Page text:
Alpha Pre-School

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About Alpha Pre-School

Name Alpha Pre-School
Ofsted Inspections
Address Westfield Terrace, Higham Ferrers, Rushden, Northamptonshire, NN10 8BB
Phase Childcare on Non-Domestic Premises, Sessional day care
Gender Mixed
Local Authority NorthNorthamptonshire
Highlights from Latest Inspection

What is it like to attend this early years setting?

The provision is good

Children have strong relationships with staff at this welcoming pre-school. New children who need support to settle are offered cuddles from kind and caring staff, helping to reassure and calm them.

Children are friendly towards visitors and their friends. For example, children say to each other, 'You are my best friend,' as they take turns drawing around each other's hands. Staff are good role models.

Children react positively as they are reminded to be kind to each other and to share toys. Staff discuss road safety with children, teaching them to hold adults' hands when they are near roads to keep them safe.Children ...develop their physical skills as staff teach them to use pedals on a bicycle.

They smile as staff encourage them to persevere as they push the pedals around. Children develop their communication and listening skills as they listen to stories and take part in group singing sessions. They enthusiastically sing along with staff, joining in with the actions of the songs they know.

Staff support older children's emerging writing skills as they are encouraged to have a go at writing their names. Children beam with pride as they are praised for their attempts.

What does the early years setting do well and what does it need to do better?

The staff know the children and their families extremely well.

They gather information from parents when the children start, finding out what they already know and can do. Staff use children's interests to plan activities. They complete observations and assessments, and staff then develop the next steps in children's learning to help them to make progress.

The manager uses additional funding, such as early years pupil premium, appropriately. Further resources are purchased to support children who need them the most. Since the COVID-19 pandemic, staff report that younger children need more support with their speech and language.

The manager liaises with other professionals, such as health visitors, for advice and support to help bridge these gaps in learning.Staff extend children's learning well. For example, children learn how to keep themselves safe.

They confidently share their understanding of traffic lights and that a car could 'hurt' them if they were to walk out onto the road. Staff extend this knowledge by introducing zebra crossings and how to use them.Overall, children engage well in activities and confidently explore their environment.

They explore the leaves they have collected. Children scrunch them up, exploring the textures as they excitedly throw them in the air and say, 'It is snowing!' However, quieter children are not always encouraged to participate or engage in activities to further their learning and build confidence.Staff encourage children to develop their independence.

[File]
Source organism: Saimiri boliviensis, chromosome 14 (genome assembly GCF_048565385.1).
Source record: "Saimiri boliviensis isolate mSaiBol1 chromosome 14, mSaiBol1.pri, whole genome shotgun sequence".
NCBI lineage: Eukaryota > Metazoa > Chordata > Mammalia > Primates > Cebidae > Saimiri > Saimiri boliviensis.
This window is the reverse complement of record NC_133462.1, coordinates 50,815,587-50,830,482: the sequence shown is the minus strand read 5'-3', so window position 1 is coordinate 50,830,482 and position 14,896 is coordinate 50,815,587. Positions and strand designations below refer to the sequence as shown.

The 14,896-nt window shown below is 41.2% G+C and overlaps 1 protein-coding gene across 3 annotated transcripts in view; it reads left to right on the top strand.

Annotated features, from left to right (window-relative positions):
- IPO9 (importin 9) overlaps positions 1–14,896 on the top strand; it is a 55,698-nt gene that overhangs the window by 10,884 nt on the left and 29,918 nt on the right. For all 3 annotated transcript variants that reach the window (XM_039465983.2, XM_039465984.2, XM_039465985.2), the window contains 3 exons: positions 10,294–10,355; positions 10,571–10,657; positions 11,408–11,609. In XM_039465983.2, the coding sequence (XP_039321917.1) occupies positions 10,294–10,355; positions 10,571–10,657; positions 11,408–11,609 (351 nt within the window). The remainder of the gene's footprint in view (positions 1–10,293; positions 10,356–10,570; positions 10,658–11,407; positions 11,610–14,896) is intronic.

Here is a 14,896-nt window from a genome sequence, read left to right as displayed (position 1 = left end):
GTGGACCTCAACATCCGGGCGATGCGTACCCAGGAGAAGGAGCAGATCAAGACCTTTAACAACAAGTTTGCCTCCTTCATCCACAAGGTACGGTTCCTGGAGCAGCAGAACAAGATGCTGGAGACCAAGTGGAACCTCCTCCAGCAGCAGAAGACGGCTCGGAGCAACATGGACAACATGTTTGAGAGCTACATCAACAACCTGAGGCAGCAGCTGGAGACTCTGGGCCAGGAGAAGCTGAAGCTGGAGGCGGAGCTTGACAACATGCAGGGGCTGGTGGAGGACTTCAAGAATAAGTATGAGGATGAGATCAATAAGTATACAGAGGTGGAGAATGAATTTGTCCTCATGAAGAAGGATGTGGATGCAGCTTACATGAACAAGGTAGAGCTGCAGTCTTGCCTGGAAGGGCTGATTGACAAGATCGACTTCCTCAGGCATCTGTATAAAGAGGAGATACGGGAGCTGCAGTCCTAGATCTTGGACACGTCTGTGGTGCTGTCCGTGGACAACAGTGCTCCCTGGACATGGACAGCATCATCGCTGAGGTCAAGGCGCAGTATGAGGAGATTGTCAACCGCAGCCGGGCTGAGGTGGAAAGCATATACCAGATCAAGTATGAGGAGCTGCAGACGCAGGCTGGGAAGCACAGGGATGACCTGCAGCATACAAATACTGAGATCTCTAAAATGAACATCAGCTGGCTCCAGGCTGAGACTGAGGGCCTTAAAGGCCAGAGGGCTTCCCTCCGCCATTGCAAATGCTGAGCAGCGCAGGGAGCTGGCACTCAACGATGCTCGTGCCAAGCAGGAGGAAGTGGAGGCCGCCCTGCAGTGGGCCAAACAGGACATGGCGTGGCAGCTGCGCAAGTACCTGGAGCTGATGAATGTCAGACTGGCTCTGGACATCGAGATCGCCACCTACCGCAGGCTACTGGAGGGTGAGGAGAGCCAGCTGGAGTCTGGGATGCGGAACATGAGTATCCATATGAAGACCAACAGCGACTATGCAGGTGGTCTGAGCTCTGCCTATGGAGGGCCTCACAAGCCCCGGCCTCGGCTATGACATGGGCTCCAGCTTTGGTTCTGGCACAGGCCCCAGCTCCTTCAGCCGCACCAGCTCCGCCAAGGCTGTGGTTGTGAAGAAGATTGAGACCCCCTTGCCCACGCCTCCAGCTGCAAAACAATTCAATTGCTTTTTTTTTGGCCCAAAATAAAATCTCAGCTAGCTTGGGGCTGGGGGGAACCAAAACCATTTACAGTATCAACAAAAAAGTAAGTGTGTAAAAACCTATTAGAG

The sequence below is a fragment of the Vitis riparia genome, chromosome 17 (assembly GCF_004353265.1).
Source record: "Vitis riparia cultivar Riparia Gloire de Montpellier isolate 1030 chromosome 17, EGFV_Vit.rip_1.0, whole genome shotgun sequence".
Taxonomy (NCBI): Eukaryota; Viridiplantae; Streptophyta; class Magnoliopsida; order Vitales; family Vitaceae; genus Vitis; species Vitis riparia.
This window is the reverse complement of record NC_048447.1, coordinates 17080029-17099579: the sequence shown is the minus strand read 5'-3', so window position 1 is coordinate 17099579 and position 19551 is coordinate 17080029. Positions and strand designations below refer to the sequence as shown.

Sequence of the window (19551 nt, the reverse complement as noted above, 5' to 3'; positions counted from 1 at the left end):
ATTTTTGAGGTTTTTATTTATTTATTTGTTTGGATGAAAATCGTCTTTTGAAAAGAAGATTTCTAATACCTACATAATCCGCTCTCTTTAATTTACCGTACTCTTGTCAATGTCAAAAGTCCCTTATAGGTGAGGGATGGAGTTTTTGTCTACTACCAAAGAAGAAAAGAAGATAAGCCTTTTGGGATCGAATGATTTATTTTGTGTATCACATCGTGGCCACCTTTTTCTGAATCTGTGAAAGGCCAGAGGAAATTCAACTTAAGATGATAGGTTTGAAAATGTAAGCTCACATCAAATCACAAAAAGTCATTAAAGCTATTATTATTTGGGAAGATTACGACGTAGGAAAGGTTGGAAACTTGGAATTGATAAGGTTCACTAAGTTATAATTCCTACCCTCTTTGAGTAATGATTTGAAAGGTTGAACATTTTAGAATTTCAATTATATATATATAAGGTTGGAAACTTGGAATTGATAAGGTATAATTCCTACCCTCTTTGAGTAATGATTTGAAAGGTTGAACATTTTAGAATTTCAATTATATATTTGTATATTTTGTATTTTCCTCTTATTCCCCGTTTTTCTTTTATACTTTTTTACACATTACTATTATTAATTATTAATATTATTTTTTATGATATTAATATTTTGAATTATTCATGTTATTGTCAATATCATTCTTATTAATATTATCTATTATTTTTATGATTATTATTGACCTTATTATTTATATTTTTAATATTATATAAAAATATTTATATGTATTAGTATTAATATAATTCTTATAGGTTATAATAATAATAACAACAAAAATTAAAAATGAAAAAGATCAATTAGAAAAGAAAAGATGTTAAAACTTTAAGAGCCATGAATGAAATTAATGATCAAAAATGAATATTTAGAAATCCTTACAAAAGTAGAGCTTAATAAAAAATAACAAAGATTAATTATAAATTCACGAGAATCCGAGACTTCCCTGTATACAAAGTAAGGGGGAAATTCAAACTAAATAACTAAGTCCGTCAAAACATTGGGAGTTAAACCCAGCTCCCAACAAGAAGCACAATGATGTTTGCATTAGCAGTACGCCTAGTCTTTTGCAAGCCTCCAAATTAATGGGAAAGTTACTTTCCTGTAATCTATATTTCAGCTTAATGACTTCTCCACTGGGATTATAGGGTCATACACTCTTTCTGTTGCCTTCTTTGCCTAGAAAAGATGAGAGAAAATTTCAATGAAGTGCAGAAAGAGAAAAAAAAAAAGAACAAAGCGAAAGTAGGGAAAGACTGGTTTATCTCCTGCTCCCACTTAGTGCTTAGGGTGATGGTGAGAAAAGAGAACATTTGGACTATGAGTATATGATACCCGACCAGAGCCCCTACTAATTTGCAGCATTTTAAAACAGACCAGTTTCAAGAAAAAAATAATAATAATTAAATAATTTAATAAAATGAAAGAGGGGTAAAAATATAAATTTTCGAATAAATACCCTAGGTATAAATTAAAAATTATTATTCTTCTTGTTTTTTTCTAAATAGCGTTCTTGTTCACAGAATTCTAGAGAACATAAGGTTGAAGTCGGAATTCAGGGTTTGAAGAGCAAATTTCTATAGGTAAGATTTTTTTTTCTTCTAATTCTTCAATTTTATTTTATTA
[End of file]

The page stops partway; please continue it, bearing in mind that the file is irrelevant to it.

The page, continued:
Children confidently pour their own drinks and are offered healthy food choices at snack time. They know to wash their hands when they are dirty. Staff discuss what a dentist is as children play with toy teeth and toothbrushes.

This supports them to gain an understanding of what a healthy hygiene routine is.Staff teach children about the environment and the world around them. At lunchtime, children learn about recycling.

Staff encourage them to think that packaging from their lunch boxes is paper and to put this in the recycling bin.Children show awareness of different emotions. For example, staff say they are scared of dinosaurs as they read a story.

Children say they are 'brave' and that they will teach them how to be brave too. Staff use emotion puppets to further this as they talk about other feelings, such as happiness and sadness.Parents report that staff are 'wonderful'.

They praise them for how they support the whole family and not just the children. Parents are aware of children's daily activities and receive regular feedback from staff. However, they are not sure what their children's next steps in learning are or how they can continue to support these at home.

The manager is passionate about supporting the staff team. Staff report they feel supported by the manager and the pre-school committee and that their well-being is looked after. They receive regular feedback regarding their practice.

Yearly appraisals help them to identify further areas for development.


The arrangements for safeguarding are effective.Staff understand the different types of abuse children can be subjected to, including the signs and symptoms of female genital mutilation.

They are confident about who to report concerns to about children or staff and to escalate these concerns if required. The manager refreshes staff knowledge by discussing safeguarding topics, such as county lines, during meetings. This supports the staff to be alert to potential signs of abuse.

The manager and committee members are aware of their responsibility to check staff suitability to work with children. The setting is safe and secure, and ratios to ensure children's safety are maintained.

What does the setting need to do to improve?

To further improve the quality of the early years provision, the provider should: support staff to improve their interactions with quieter children so that children can fully participate and engage in activities to further build their learning and confidence nimprove strategies for sharing information with parents about their children's next steps in learning and how they can continue learning at home.

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